Her son, Satpal, explained that the family sold karwas during Karwa Chauth, handis during Navratri and diyas, Lakshmi and Ganesh statues and hathris during Diwali. But the sales were down to just 40 paise in a rupee and they couldn’t fathom why.
Zero Defect, Zero Effect



There is no qualm in mentioning that ‘Make In India’ was one of the most important and catchy slogans by the Modi government. This was done with an initiative to encourage companies to manufacture their products in India. Launched by Prime Minister Narendra Modi on 25th September, 2014, the slogan became the main agenda in various foreign visits of Modi, where he has asked domestic and foreign stakeholders to manufacture more products in India and sell them across the globe. His speech often narrated that the major objective behind the initiative was to focus on 25 top sectors of the economy, such as automobiles, chemicals, IT, aviation, etc. for job creation and skill enhancement.

However, as per a report in the Economic Times of India in 2017, there had been a steep decline in Manufacturing after two years of announcing “Make In India”. The newspaper even quoted that on the contrary, it seemed to have lost steam and, in 2016-17 and the sector had weakened considerably. Between Q1 and Q4 of 2016-17, the growth rate of manufacturing GVA had halved. The weakness of the manufacturing sector was reflected in the steady drop in the growth rate of overall GVA. The conclusion is that apart from the announcement of ‘Make in India’, there has been little policy or administrative support. The report further said that unfortunately, it appeared that there was little homework done before and practically no policy support after, thus terming “Make in India” into a mere hollow slogan.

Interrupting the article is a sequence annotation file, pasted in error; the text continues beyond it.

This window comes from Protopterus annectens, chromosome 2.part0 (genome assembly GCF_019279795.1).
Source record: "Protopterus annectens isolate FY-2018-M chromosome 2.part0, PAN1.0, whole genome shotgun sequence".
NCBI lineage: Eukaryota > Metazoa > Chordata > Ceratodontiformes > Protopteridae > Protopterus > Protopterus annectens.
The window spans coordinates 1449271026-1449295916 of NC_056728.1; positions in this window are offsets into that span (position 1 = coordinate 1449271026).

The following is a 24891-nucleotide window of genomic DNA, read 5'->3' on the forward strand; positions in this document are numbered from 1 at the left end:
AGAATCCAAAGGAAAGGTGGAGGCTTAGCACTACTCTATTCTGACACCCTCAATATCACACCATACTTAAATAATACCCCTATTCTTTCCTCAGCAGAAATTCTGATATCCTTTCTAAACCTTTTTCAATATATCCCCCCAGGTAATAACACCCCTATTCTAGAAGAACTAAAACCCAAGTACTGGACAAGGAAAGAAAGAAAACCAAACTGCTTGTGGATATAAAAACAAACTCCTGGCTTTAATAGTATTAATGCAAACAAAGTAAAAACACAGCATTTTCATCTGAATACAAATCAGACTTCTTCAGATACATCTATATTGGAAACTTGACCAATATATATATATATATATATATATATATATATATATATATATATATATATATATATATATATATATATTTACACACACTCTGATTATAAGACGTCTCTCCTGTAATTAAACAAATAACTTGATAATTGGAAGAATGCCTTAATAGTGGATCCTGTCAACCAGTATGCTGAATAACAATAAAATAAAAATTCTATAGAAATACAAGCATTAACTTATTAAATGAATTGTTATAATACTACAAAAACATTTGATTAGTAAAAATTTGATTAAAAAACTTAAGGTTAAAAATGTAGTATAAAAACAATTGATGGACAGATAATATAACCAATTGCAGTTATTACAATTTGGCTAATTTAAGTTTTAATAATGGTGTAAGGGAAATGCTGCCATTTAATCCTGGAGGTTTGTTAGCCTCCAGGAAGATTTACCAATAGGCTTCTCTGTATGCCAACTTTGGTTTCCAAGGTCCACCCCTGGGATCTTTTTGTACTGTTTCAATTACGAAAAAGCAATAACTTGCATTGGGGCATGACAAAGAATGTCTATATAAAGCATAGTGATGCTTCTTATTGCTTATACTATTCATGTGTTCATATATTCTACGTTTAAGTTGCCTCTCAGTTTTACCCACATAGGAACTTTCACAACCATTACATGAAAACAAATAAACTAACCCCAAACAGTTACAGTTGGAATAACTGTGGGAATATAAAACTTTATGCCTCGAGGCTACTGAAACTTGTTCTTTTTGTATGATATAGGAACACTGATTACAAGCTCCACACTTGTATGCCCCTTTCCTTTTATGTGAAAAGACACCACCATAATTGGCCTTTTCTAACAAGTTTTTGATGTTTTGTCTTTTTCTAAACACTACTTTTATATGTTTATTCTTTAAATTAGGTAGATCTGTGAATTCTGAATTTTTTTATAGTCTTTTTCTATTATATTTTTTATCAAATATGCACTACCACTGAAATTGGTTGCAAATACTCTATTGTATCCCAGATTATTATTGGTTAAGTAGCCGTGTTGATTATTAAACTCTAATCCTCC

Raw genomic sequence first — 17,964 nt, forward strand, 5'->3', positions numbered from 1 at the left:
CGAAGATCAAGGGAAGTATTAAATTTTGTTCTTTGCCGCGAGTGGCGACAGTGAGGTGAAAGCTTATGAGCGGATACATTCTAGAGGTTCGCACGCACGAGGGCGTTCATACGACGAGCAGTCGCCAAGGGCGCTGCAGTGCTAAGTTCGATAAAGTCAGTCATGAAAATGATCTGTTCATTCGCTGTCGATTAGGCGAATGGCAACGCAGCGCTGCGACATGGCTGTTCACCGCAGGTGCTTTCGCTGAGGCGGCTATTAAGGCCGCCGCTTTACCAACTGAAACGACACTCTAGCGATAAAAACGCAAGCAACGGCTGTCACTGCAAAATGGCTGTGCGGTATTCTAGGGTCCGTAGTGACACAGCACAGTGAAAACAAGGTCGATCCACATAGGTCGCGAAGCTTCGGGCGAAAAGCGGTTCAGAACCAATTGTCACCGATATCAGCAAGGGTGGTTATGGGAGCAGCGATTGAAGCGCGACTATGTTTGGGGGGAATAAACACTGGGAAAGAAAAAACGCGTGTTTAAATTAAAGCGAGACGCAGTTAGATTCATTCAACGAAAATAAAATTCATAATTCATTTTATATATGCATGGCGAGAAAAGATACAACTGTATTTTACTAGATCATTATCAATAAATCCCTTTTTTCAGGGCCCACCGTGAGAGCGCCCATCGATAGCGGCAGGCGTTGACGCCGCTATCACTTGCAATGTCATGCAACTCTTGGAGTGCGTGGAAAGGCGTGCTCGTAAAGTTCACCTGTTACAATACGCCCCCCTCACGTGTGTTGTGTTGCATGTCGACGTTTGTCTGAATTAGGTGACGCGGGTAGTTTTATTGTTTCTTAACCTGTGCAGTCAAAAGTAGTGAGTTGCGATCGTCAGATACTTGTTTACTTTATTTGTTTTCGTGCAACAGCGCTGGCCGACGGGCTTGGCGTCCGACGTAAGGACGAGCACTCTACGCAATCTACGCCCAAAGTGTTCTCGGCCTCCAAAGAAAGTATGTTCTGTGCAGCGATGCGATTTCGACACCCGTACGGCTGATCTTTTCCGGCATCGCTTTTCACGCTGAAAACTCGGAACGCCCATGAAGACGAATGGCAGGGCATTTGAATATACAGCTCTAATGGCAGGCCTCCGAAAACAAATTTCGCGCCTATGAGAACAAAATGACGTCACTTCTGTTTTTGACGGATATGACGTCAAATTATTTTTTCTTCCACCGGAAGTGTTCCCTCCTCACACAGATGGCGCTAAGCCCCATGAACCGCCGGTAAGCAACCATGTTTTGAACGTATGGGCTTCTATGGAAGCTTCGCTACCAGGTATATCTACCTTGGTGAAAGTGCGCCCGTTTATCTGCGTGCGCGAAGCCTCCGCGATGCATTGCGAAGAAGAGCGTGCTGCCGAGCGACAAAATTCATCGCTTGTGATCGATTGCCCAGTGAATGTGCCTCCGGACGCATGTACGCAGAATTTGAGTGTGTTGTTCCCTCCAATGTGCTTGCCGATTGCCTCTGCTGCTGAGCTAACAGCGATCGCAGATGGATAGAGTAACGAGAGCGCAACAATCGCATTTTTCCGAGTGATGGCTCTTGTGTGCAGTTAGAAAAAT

Make In India



This was yet another serious slogan coined by the Prime Minister on 22nd January, 2015 from Panipat, Haryana. He declared this scheme to be government’s initiative that aimed to generate awareness and improve the efficiency of welfare services meant for women. An initial corpus of Rs. 100 crore was pumped into the welfare of girl child, especially to boost the child sex ratio (from 0-6 years).

Disappointingly, this scheme too turned out to be mere jargon as the Prime Minister as well as the Minister of Women and Child Development Affairs, chose to remain mum on various rapes and murders of women and children reported from BJP ruled states. Kathua (J&K) rape of a eight year old girl was the Nirbhaya moment for the centre. There were nation wide debates and protests to arrest the perpetrators, however, the local government in J&K then (BJP and PDP) chose to defend the accused instead. The deafening silence of the Prime Minister during such a heinous crime that caught the National ire, reduced his slogan of “Beti Bachao, Beti Padhao” just to a mere catchphrase. It was only after humongous outrage that the Minister of Women and Child Development chose to make a statement with respect to the case.